But the take with the most relevance to non-Methodists is one I haven't seen anybody make. So here goes.
This is really a conversation about colonialism.
A stronger majority of developing-world delegates took the opposite stance.
The difference is, *they give equal voice to the colonized*.
"National Churches" systematically de-privilege the voices of the colonized.
"Oh it was fine being one global church when white people had the power, but now that Africans might be in charge, HAH, nope!"
But that's the thing about neocolonialism! It's never *consciously* about colonialism! It's about formal and informal institutions that *mimic* colonialism perpetuating its effects.
What I do think, however, is that this whole saga problematizes common narratives about how to deal with colonialism.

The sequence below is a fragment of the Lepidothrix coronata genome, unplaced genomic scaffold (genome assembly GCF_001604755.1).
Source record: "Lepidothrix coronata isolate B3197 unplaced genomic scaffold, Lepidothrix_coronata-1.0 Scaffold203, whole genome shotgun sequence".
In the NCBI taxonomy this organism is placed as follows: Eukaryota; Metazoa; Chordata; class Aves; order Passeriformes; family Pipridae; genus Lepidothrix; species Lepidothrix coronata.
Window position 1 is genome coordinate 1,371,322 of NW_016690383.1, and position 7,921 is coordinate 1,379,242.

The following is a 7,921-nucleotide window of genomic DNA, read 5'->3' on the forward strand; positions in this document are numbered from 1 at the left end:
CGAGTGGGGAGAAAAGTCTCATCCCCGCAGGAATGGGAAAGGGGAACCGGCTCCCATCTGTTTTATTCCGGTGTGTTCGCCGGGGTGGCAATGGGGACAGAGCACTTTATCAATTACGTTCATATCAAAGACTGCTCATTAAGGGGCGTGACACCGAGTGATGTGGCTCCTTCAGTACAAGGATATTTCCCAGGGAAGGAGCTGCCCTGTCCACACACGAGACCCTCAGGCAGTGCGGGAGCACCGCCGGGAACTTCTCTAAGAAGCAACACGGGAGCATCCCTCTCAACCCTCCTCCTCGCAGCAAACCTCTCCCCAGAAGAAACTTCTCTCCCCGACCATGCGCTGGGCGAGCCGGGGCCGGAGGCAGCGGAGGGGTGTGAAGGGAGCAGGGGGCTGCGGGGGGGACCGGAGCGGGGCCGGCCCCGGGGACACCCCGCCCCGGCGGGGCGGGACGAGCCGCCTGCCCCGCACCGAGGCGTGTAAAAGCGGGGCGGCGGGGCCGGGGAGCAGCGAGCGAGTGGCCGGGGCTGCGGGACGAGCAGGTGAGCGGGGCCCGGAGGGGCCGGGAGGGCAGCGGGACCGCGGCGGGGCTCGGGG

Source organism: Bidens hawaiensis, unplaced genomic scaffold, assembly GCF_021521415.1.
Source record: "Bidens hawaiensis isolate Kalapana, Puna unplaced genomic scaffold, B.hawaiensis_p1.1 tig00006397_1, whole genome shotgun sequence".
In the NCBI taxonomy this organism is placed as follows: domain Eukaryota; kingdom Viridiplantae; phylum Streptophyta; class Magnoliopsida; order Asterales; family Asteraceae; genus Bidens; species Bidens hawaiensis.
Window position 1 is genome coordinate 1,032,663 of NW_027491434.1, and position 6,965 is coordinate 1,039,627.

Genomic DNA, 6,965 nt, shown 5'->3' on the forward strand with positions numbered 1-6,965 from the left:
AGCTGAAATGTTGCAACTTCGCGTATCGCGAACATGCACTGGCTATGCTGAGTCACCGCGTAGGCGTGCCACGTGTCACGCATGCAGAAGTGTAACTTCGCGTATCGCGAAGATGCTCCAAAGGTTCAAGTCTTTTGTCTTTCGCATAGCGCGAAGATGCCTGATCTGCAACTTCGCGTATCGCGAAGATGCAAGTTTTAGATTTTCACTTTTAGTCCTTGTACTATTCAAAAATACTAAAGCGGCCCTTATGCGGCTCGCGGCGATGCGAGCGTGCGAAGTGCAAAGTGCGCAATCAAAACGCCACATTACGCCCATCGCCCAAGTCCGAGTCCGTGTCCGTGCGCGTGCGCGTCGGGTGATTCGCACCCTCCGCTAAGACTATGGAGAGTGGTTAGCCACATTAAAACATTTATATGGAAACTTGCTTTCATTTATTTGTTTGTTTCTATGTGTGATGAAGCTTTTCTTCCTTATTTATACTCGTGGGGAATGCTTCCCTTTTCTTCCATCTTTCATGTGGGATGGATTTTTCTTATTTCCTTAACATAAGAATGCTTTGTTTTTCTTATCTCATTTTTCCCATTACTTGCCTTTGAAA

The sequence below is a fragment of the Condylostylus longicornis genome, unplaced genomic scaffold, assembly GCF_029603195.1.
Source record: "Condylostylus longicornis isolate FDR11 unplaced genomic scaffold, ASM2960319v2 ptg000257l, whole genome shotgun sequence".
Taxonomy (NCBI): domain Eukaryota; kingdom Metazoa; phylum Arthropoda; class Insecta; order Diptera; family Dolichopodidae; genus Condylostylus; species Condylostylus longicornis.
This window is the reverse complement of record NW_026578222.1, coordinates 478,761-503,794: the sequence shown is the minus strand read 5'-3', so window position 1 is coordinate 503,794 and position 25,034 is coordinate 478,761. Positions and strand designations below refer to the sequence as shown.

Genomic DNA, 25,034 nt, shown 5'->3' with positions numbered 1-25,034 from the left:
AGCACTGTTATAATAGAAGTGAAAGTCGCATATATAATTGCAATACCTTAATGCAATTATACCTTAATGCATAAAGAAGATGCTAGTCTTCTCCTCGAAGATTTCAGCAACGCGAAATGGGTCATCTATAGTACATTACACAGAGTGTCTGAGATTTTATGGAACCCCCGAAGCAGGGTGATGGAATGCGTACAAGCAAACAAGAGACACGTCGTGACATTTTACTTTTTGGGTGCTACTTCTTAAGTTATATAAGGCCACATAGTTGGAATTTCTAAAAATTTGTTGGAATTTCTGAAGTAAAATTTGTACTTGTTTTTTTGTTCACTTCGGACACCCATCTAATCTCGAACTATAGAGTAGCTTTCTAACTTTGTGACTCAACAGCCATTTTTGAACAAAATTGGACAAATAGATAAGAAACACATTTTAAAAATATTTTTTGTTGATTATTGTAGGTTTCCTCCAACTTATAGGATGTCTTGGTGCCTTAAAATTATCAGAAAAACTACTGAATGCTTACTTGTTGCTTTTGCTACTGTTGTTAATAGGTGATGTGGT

But my point is to illuminate that the dynamic at play here is that the unusual values of Western progressives don't play well globally.
Maybe they are your intellectual equal, whose voices should be listened to and respected.
You can have a church that endorses progressive values.
You can have a church that treats formerly colonized people as equals.
Having both... is not something anybody has found a way to do yet!
"National Church" bodies are actually doing something arguably worse, but it doesn't *look* bad.
The staunchest defenders of national borders within the church are not conservative Christians, but progressive ones.